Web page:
Talk of a bear market (depressed stock market) has been circulating for most of 2010. But intense stock market volatility throughout May isn’t causing analysts to say the sky is falling yet. Some say the bear market signals aren’t a coming stock market crash, but merely stock market correction 2010. Others say the market has bottomed out already and can’t get any worse. One thing everyone seems to agree on is that no one really knows whether the bull market that began in March 2009 is about to end.
New bear market?
The bear market buzz began as early as January this year when marketwatch.com reported on the Elliott Wave Financial Forecast. The Elliott Wave, which successfully called the 2008 stock market crash and the 2009 stock market rebound, said a bear market would return in full force in 2010. It compared the situation to a brief stock market bounce after the initial stock market crash in 1929 and predicted a similar collapse. Other investment gurus, like Richard Russell, author of the Dow Theory Letter, have also predicted a stock market crash and urge clients to get liquid for quick cash. As the market tanks and rebounds depending on the news of the hour, that hasn’t been a consistently profitable position.
Stock market correction 2010
The bear market buzz is easy to understand, considering the confluence of recent events such as the Flash Crash, European debt crisis, the financial reform bill and the oil spill in the Gulf of Mexico. Investors, a skittish breed in the best of times, are lacking confidence now. But Anthony Mirhaydari, reporting on MSN, said a new bear market isn’t just around the corner. Mirhydari said long-term breadth, earnings, global economic growth and interest rates all suggest that higher highs are ahead for stocks. Also, there is historical precedent for a correction of the magnitude that occurred in May, as part of a long-term bull market.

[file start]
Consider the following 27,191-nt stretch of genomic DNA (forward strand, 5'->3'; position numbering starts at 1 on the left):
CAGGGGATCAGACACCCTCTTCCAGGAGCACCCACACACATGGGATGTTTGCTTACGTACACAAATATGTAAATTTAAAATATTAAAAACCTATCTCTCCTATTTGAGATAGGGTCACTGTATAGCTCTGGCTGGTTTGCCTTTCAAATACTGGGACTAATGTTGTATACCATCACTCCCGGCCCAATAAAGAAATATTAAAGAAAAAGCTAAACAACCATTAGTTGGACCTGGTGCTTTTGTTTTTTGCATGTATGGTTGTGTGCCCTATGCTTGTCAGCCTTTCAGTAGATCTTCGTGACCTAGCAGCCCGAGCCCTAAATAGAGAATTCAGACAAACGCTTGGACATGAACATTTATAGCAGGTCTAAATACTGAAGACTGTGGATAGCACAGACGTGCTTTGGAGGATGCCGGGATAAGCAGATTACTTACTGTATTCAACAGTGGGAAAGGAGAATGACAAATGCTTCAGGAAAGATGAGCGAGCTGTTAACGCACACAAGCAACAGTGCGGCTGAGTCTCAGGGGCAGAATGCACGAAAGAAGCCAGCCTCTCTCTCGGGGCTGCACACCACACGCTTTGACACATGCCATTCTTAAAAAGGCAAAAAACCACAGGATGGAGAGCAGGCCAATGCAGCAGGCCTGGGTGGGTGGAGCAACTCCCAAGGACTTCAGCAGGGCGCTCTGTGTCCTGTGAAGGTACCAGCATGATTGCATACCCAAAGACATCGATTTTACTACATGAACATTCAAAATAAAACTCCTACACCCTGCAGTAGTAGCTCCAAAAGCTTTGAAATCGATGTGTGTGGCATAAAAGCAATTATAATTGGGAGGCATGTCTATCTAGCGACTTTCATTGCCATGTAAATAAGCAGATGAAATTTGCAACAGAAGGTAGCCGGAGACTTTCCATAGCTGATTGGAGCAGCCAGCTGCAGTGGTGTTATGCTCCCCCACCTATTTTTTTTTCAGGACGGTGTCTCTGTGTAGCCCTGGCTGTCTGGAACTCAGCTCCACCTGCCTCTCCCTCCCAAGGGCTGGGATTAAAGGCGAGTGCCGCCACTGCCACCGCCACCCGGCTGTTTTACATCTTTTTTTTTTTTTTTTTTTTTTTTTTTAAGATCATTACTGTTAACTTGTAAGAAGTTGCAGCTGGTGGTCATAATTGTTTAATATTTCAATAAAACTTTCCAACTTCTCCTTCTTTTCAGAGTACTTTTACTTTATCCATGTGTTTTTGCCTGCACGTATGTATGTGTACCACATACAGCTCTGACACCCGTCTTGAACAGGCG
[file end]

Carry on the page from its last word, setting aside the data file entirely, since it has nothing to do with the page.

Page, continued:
Stock market volatility an overreaction?
Recent events like the May 6 Flash Crash have stoked a high fear index in the stock market. And the European debt crisis has been a wake up call for investors. But the new bear market buzz is overblown said Phil Dow, director of equity strategy RBC Capital Markets in Minneapolis, in an interview with CNNMoney.com. Some hard hit stocks have been oversold as investors turned chicken. May’s stampede into U.S. Treasuries is taken as a clear sign that investors overreacted to the European debt crisis. Dow told CNNMoney.com that energy, tech and health care stocks could be due for a comeback once investors realize that new bear market fears may just be stock market correction 2010.
Nimble traders thrive on volatility
It’s normal to expect some sort of a bear market given the duration of the present bull market, according to tradingmarkets.com. A 5 percent to 10 percent correction in the S&P 500 is normal, and when it happens it’s a good thing, helping to restore the market back to health. Also, the best trading opportunities, both long and short, often arise during market corrections. And nimble investors could find many opportunities to make money as volatility is expected to increase further before it subsides.